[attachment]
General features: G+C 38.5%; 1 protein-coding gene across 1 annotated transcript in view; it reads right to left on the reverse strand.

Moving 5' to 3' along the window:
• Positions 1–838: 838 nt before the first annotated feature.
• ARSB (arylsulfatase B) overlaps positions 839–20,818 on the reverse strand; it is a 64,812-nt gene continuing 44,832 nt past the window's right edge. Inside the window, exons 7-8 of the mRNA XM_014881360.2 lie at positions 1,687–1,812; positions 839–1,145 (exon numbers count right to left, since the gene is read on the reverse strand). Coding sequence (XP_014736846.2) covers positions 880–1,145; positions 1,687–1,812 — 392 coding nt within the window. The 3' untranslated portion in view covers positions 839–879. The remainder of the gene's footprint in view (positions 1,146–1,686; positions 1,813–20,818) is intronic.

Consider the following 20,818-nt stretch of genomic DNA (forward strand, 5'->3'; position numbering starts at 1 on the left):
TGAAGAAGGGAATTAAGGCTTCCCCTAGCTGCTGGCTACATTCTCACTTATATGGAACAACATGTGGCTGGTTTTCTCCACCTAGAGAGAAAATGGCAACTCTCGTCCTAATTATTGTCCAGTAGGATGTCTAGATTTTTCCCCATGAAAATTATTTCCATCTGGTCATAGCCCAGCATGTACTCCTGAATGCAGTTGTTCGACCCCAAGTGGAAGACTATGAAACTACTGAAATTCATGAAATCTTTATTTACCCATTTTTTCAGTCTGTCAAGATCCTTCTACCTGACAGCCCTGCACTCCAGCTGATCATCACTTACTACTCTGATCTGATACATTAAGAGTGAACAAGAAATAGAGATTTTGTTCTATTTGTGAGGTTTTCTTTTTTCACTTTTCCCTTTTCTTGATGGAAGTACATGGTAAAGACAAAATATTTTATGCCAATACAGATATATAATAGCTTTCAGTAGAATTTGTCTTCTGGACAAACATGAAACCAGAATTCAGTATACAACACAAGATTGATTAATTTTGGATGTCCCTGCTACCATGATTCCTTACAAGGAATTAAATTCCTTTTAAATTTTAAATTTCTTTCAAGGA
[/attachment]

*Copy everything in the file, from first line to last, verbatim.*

General features: G+C 38.5%; 1 protein-coding gene across 1 annotated transcript in view; it reads right to left on the reverse strand.

Moving 5' to 3' along the window:
• Positions 1–838: 838 nt before the first annotated feature.
• ARSB (arylsulfatase B) overlaps positions 839–20,818 on the reverse strand; it is a 64,812-nt gene continuing 44,832 nt past the window's right edge. Inside the window, exons 7-8 of the mRNA XM_014881360.2 lie at positions 1,687–1,812; positions 839–1,145 (exon numbers count right to left, since the gene is read on the reverse strand). Coding sequence (XP_014736846.2) covers positions 880–1,145; positions 1,687–1,812 — 392 coding nt within the window. The 3' untranslated portion in view covers positions 839–879. The remainder of the gene's footprint in view (positions 1,146–1,686; positions 1,813–20,818) is intronic.

Consider the following 20,818-nt stretch of genomic DNA (forward strand, 5'->3'; position numbering starts at 1 on the left):
TGAAGAAGGGAATTAAGGCTTCCCCTAGCTGCTGGCTACATTCTCACTTATATGGAACAACATGTGGCTGGTTTTCTCCACCTAGAGAGAAAATGGCAACTCTCGTCCTAATTATTGTCCAGTAGGATGTCTAGATTTTTCCCCATGAAAATTATTTCCATCTGGTCATAGCCCAGCATGTACTCCTGAATGCAGTTGTTCGACCCCAAGTGGAAGACTATGAAACTACTGAAATTCATGAAATCTTTATTTACCCATTTTTTCAGTCTGTCAAGATCCTTCTACCTGACAGCCCTGCACTCCAGCTGATCATCACTTACTACTCTGATCTGATACATTAAGAGTGAACAAGAAATAGAGATTTTGTTCTATTTGTGAGGTTTTCTTTTTTCACTTTTCCCTTTTCTTGATGGAAGTACATGGTAAAGACAAAATATTTTATGCCAATACAGATATATAATAGCTTTCAGTAGAATTTGTCTTCTGGACAAACATGAAACCAGAATTCAGTATACAACACAAGATTGATTAATTTTGGATGTCCCTGCTACCATGATTCCTTACAAGGAATTAAATTCCTTTTAAATTTTAAATTTCTTTCAAGGA